I've been wanting the same for Ruby, which I think is superior to Python in its syntax, clarity, and readability. I'd settle for a Ruby interpreter in every browser.
As for whether it makes sense to develop the appearance of everything being in Python so that kids can hack it up: you'd be better off introducing them to Scratch, Lego Mindstorms, the Arduino and have them participate in Science Olympiads. There is no modern equivalent of what we grew up with.
emacs as a login shell.... I wonder if anyone actually does that :)
Of course, in those days, everything was simpler, and for all the benefits that the modern, heterogeneous technology landscape offers us, I do think we’ve lost something by trying to make everything do everything for everyone while talking to everything else.
The people best placed to fix that are the ones who control both the hardware and the software foundation running on it, but sadly, the most obvious examples like Apple and the games console makers seem to want just about the most locked-down, developer-hostile environments in computing history.
That all said, today’s kids have the benefits of the Internet and the vast potential it offers for teaching, learning, sharing and collaborating, all on a scale we couldn’t even dream of when I was first learning to program. I wonder whether that ecosystem combined with recent hardware developments like the Raspberry Pi might offer enthusiastic youngsters a very different experience but one that ultimately encourages their interest as well or better than what we had in my generation.
Assuming you mean bash-like shells on Unix boxes, quite a few things:
1. Commands have arbitrary, hard-to-remember names.
2. Destructive commands tend not to issue warnings.
3. Mass destructive commands still tend not to issue warnings.
4. Did I mention that destructive commands don't tend to issue warnings?
5. Destructive commands typically can't be undone.
A system where you can do a lot of permanent damage without warning and where the names of things are mostly guesswork is a terrible environment for experimentation, and experimentation is often the best way to learn a new technology.
And there's a limit on your ability to destroy stuff if you're not running as root.
Sure, and that's why I don't think modern general-purpose programming languages like Python are a particularly good substitute for the BASICs of old as a default environment.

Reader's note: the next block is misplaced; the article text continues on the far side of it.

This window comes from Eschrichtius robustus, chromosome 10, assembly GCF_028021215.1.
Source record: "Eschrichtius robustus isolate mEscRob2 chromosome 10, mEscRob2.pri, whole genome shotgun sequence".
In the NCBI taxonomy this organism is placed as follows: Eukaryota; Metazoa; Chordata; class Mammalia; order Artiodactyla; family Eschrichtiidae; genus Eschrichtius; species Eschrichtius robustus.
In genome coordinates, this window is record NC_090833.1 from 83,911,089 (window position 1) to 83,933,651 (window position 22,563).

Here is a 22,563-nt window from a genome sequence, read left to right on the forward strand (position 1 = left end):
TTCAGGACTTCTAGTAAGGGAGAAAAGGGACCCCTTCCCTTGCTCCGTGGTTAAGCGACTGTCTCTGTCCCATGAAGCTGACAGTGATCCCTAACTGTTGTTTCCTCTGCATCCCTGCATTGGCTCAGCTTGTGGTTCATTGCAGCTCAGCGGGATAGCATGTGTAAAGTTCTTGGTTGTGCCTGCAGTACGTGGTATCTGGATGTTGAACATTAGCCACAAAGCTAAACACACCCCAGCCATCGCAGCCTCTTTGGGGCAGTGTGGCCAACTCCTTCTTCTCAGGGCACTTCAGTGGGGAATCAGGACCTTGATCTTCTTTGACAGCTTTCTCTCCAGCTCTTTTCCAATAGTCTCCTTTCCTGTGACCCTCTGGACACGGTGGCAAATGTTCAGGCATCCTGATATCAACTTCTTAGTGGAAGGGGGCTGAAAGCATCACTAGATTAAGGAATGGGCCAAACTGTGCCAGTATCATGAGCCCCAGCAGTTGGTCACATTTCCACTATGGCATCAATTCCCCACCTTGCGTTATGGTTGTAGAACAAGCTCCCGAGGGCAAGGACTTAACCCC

If the idea is to encourage kids to learn more about the technology they're using, one of the most basic requirements is a safe system they can use without any danger of causing serious damage.
That assumes your system has a concept of root, which in turn assumes your system has a concept of users at all and a robust security model. I'm not sure any of those things is necessary, or even desirable, for the kind of system we're thinking about here. I think the correct requirement is "User can not cause any permanent damage", and if things like Linux or Windows or Python or Ruby can't meet that requirement, then they simply aren't the tools we're looking for in this particular context.
Nowdays with VMs, snapshots, and partition editors, learning can be accelerated.
When teaching an intro to programming, my curriculum still uses this "command shell" form. Of late, nigh unto no students have seen it, and I have to teach it as a new concept - a problem as it's more obsolete than new. Soon we'll have to give up on it as a starting point, saving it for more advanced students. GUIs rule now; beginners don't grok a text prompt.
Maximite (http://geoffg.net/maximite.html) - single IC computer running BASIC with 8 colours on VGA.
My idea is mix https://tablib.readthedocs.org/en/latest/ as data exchange, python, ipython?, https://pypi.python.org/pypi/httpie/ (as example of the kind of commands), and termkit ideas on display, interface.
So, each command could do something like:
return 'json, xml, cvs'
return 'json, xml, cvs'
def run(self, input):
But the problem is that do this is hard, take time, and to be useful, require rewrite a lot of basic unix functionality (however, a compatibility can be archived, as with ipython !command) and perhaps a custom language/interpreter to make it usable.